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Assessing Student Responses to the Potential Conflict between Safety and Welfare in the American Society of Civil Engineers Code of Ethics

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Conference

2019 ASEE Annual Conference & Exposition

Location

Tampa, Florida

Publication Date

June 15, 2019

Start Date

June 15, 2019

End Date

June 19, 2019

Conference Session

Engineering Ethics Division Technical Session - Assessment

Tagged Division

Engineering Ethics

Page Count

15

DOI

10.18260/1-2--32117

Permanent URL

https://cms.jee.org/32117

Download Count

49

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Paper Authors

biography

Matthew Sleep P.E. Oregon Institute of Technology

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Matthew Sleep is an associate professor of civil engineering at Oregon Institute of Technology. Prior to Oregon Tech, Matthew received his PhD at Virginia Tech researching slope stability, levees, transient seepage and reliability. Matthew is from Nashville, TN and has worked for the United States Army Corps of Engineers and private consulting. He currently teaches and continues research on reliability and transient seepage.

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Yasha Rohwer Oregon Tech

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Abstract

The first canon of the American Society of Civil Engineers (ASCE) code of ethics states that “Engineers shall hold paramount the safety, health and welfare of the public…” While it may seem that safety, health, and welfare are all complimentary to one another, we argue that there are situations where trade-offs exist between these important obligations of civil engineers. Our focus in this paper is on the tension between safety and welfare. Safety can be quite costly and that high cost can affect the welfare of an engineer’s client—especially if that client is poor. Given this trade-off, we surveyed engineering students on how they would apply the code of ethics when navigating two hypothetical cases involving helical piles (foundation systems), which nicely illustrate this tension. In one hypothetical situation the client is quite wealthy, in the other the client is poor. Half of the students were first asked to review the code of ethics’ first canon. Comparing student responses will help us understand the extent to which students consider their code of ethics when approaching a new project, and how they navigate the tension between welfare and safety.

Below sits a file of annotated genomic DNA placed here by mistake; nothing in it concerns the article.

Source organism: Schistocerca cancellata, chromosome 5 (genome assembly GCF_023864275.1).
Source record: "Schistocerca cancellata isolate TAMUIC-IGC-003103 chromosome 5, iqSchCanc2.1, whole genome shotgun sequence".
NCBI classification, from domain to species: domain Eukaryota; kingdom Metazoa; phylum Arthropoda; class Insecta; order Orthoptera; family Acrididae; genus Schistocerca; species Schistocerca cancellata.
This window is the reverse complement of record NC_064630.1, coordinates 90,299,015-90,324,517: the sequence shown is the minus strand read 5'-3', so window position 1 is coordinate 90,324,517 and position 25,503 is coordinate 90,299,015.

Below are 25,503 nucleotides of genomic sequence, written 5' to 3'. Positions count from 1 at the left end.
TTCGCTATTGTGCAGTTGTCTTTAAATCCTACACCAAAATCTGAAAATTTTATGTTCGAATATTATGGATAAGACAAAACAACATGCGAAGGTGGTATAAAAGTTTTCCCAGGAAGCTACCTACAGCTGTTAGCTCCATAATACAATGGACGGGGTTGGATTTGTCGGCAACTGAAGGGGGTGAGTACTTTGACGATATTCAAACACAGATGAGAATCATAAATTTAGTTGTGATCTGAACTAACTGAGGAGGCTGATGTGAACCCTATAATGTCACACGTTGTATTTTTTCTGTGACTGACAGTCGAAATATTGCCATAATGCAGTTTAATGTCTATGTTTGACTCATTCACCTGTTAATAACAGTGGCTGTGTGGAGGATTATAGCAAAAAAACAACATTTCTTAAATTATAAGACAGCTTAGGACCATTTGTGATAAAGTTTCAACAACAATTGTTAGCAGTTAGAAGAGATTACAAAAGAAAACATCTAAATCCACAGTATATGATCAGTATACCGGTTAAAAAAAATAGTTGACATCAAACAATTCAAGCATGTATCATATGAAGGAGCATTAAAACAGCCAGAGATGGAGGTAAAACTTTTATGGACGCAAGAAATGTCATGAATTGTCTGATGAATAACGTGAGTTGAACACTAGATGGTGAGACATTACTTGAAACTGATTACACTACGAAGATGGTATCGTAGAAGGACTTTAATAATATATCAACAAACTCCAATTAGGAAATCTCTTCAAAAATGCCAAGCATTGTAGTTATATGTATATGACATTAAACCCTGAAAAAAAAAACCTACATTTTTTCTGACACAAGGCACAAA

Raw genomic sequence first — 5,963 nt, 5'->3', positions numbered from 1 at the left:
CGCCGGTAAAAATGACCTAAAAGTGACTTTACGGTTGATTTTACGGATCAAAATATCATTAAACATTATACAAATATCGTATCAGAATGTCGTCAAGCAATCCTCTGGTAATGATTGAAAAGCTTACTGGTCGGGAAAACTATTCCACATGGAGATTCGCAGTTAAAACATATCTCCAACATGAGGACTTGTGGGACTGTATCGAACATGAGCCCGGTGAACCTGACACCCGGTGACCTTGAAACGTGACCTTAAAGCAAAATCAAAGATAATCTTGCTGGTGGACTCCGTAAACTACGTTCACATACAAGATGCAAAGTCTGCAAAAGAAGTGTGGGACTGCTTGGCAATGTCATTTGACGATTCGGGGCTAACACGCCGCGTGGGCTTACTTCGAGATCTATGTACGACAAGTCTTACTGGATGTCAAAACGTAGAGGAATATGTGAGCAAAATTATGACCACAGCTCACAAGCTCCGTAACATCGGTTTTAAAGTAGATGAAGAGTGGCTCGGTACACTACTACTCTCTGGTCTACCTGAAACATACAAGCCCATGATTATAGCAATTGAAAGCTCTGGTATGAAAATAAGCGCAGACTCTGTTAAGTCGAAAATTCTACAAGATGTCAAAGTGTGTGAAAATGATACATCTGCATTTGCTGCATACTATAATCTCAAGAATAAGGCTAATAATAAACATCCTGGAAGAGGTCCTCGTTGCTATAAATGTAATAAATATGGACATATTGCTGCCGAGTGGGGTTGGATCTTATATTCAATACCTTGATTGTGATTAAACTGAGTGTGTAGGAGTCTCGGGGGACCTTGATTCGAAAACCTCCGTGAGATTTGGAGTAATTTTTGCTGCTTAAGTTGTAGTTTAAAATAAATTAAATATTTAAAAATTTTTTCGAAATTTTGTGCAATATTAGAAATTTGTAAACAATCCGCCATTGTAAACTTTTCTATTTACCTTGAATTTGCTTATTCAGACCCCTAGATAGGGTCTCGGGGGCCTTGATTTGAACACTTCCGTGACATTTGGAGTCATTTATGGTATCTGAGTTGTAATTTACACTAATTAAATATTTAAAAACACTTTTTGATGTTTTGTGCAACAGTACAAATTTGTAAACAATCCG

Sleep, M., & Rohwer, Y. (2019, June), Assessing Student Responses to the Potential Conflict between Safety and Welfare in the American Society of Civil Engineers Code of Ethics Paper presented at 2019 ASEE Annual Conference & Exposition , Tampa, Florida. 10.18260/1-2--32117

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